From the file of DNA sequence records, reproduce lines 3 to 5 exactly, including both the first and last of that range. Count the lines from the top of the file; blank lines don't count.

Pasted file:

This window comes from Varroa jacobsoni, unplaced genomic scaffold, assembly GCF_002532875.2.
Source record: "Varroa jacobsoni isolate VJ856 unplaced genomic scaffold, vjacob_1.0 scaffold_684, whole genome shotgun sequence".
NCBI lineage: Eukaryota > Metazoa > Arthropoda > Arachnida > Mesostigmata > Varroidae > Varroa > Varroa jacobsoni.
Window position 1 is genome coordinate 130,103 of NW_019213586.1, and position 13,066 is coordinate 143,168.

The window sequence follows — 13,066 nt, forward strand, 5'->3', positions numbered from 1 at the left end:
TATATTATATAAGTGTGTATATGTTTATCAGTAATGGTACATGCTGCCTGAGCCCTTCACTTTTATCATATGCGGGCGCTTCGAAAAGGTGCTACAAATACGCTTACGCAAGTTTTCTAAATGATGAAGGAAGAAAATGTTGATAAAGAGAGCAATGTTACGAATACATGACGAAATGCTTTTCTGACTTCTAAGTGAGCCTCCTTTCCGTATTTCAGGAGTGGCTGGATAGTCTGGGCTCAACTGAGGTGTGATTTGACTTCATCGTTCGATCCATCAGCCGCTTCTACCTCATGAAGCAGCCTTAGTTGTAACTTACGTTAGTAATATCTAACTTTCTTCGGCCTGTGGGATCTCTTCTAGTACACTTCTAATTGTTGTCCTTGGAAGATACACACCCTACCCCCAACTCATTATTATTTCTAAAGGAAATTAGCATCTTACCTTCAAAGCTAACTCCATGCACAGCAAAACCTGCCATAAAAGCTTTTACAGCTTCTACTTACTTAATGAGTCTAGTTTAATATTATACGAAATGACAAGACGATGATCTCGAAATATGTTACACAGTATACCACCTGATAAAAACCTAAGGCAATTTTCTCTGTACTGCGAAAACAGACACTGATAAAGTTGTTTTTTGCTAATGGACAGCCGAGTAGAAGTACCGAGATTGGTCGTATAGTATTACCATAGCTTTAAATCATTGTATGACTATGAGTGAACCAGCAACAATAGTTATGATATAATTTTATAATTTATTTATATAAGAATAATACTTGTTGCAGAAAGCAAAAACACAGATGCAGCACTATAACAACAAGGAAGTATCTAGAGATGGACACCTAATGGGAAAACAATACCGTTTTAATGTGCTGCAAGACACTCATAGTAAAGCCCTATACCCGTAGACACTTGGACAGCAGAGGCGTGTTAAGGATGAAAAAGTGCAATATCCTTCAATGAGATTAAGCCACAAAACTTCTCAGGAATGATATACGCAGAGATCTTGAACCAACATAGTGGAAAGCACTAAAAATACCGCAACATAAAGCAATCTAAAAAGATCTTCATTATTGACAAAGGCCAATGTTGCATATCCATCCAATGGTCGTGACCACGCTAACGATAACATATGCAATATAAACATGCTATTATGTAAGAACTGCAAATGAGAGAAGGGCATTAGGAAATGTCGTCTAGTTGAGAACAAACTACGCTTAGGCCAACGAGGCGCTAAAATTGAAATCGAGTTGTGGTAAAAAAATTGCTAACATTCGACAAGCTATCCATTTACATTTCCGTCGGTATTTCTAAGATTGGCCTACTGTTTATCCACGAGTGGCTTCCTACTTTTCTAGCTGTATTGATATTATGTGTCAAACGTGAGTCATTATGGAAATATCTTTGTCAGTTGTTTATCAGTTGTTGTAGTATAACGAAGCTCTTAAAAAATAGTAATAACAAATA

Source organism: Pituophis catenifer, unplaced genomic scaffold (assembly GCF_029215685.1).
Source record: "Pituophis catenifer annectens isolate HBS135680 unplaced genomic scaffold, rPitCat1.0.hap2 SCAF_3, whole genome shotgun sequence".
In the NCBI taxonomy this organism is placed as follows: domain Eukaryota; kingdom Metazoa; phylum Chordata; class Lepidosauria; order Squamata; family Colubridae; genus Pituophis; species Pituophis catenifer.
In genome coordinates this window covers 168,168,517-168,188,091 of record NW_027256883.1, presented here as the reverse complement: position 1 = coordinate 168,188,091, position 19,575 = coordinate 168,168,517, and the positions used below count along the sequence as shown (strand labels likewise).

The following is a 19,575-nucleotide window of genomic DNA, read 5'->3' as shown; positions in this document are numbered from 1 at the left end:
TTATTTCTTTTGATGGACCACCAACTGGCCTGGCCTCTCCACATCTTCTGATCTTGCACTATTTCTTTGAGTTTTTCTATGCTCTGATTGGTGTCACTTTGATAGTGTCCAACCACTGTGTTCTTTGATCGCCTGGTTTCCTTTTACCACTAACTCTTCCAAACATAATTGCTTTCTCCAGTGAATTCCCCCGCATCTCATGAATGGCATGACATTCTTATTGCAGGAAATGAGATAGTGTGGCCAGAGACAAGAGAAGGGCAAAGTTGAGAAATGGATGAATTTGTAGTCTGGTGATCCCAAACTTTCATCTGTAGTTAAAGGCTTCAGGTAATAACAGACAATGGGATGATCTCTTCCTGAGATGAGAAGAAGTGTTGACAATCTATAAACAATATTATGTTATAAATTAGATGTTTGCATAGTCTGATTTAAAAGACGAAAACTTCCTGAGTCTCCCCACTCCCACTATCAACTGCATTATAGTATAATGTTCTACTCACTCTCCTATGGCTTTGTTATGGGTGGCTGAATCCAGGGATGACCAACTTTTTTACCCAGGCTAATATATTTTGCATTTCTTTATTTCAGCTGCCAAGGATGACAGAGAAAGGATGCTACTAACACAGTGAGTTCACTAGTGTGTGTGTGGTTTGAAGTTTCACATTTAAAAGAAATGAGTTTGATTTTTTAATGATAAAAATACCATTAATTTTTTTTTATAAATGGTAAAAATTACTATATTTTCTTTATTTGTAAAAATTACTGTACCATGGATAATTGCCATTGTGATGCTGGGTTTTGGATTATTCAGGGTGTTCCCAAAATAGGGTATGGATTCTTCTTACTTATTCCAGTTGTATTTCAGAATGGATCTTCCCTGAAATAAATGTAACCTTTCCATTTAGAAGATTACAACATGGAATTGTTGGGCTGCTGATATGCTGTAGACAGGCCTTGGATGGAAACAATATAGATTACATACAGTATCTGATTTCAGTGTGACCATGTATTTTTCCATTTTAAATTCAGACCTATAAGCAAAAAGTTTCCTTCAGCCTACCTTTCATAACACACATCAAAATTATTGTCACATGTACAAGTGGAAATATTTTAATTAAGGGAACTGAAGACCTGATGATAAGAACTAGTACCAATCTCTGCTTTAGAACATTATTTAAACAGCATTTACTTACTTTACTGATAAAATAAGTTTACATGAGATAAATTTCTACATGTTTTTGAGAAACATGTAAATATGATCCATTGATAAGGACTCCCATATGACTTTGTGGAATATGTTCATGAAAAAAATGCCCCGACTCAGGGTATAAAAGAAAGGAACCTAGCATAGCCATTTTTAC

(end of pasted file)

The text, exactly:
NCBI lineage: Eukaryota > Metazoa > Arthropoda > Arachnida > Mesostigmata > Varroidae > Varroa > Varroa jacobsoni.
Window position 1 is genome coordinate 130,103 of NW_019213586.1, and position 13,066 is coordinate 143,168.

The window sequence follows — 13,066 nt, forward strand, 5'->3', positions numbered from 1 at the left end: